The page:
Eileen Park of Hinesville is ready for the day when she can feel normal again. Diagnosed with multiple sclerosis in 1990, she is hoping to receive a new treatment in the near future that may help her lead a more active lifestyle.
Multiple sclerosis, also known as MS, is a disease that affects the spinal cord and brain. It results in the loss of balance, vision, muscle control and sensation.
As a result of having the disease, Eileen has problems with her vision, speech, balance, feet and bladder.
“They thought I had had a stroke at first. They weren’t sure what was wrong. Then they did an MRI and found out I was a mess,” she said.
Park currently receives a daily injection of copaxone that is used to help reduce the number and severity of relapses and may also delay disabilities. She has been receiving the injections for about two years and thinks it has helped slow down her MS.
But Eileen’s daughter, Suze, discovered a new treatment while browsing the Internet one day.
“She told me about it and I blew it off at first. Then, my friend Judy read up about it and thought it would be good,” Park said.
The new treatment is a biotherapy stem cell treatment. Stem cell therapy consists of healthy stem cells that can replace and repair damaged cells. Biotherapy stem cell treatment uses stem cells from the umbilical cords of babies that are carried to full term. These are informed consent donations and, according to www.stemcellbiotherapy.com, are not subject to ethical issues.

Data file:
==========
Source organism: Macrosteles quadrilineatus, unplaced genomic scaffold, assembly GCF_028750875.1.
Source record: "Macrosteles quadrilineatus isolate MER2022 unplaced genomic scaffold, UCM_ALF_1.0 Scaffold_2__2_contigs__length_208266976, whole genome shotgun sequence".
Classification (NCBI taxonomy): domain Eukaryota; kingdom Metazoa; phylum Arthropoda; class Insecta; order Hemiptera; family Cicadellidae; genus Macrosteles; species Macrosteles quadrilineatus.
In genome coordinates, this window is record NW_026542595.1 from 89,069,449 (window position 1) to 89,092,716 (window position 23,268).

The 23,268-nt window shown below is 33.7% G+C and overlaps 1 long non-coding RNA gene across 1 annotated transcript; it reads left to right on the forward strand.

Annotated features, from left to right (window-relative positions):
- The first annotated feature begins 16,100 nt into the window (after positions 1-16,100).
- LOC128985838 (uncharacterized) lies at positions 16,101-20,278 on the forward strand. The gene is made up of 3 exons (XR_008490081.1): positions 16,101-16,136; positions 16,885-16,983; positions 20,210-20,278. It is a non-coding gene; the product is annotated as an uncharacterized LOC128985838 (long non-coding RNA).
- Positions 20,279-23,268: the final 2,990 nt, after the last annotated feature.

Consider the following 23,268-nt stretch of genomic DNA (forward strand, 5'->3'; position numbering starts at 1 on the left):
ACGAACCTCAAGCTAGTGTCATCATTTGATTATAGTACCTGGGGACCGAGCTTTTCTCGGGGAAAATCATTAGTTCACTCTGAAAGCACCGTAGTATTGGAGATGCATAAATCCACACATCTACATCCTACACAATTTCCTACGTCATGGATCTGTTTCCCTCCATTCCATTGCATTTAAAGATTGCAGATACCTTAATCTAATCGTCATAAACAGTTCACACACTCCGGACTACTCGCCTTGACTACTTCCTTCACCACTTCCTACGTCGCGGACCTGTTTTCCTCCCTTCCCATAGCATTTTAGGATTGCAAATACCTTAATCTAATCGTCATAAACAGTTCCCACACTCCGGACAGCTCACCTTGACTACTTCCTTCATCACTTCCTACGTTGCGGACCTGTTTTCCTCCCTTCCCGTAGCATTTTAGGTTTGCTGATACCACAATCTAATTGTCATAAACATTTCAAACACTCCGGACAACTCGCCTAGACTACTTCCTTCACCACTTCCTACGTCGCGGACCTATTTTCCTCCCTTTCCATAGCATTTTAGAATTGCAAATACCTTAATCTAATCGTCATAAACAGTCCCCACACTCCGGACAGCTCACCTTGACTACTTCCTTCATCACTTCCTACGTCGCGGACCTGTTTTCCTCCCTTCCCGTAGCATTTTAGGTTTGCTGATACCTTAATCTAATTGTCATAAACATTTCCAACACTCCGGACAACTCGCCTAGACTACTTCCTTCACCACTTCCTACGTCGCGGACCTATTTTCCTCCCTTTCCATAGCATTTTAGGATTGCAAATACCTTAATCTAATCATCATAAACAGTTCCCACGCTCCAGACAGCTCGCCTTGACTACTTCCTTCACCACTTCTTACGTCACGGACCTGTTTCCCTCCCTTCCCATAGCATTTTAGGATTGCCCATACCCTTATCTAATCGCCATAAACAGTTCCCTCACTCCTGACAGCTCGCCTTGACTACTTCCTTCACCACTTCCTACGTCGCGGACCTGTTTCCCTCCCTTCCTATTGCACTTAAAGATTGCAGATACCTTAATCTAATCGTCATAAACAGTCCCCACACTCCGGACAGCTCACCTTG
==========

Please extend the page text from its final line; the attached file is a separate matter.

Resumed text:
“Judy gathered a lot of information and really got the ball going,” Park said.
The treatment generally consists of one round and, at $25,000 a round, is not covered by Park’s insurance company.
Her husband, Bob, finds it hard to understand why the treatment isn’t covered.
“It’s hard to understand why insurance companies won’t pay for this. They’re paying $10,000 a month now to cover her injections, and if they paid for the biotherapy stem cell treatment, she may not need the injections anymore,” he said.
The treatment has almost immediate results for those who receive it.
“I’m hoping to have a burst of energy and improvement in my speech and balance,” Eileen Park said.
She is also hoping she will be able to spend more quality time with her grandchildren.
“I want to be able to kick the ball with them,” she said.
To help raise money to cover the treatment, several fundraisers are being planned.
A charity golf tournament will be hosted at Cherokee Rose Country Club at 1 p.m. Nov. 3. There is a $200 entry fee for each team.
Teams will be comprised of four people. Participants are encouraged to sign up for the tournament early, and people may also volunteer to help out during the event. There will be cash prizes for those who win first and second place, and Bob Park said they are hoping to have a car for the person who wins the hole in one.
“I like to play golf and figured it would be a good way to raise money and have fun. I had a friend who held a charity golf tournament to raise money for his brother’s family and it was very successful,” Bob Park said.
Their daughter, Suze’s, in-laws, who reside in Winston Salem, will host a dinner to raise money as well.
Two garage sales are also planned. One will take place during the Great MWR Post-Wide Yard Sale in the Club Stewart parking lot from 8 a.m. to 2 p.m. Oct. 27. Another garage sale is planned for Nov. 10-11 at 300 E. Court St. and will last all day on both days. People will have the opportunity to purchase items as well as donate money.
A drawing will be held at Cross Screen Printing on Dec. 4 for a Christmas sampler quilted throw. Tickets are $2 each or three for $5. The winner will not need to be present to win. Tickets may be purchased at Cross Screen Printing.
Donations may also be sent to (Biotherapy Eileen Park) Heritage Bank in Hinesville, Ga. or to 300 E. Court St.
For more information about the fundraisers, call Bob Park at (912) 242-2035 or Judy Finch at (912) 492-2591.
For more information about the treatment visit www.stemcellbiotherapy.com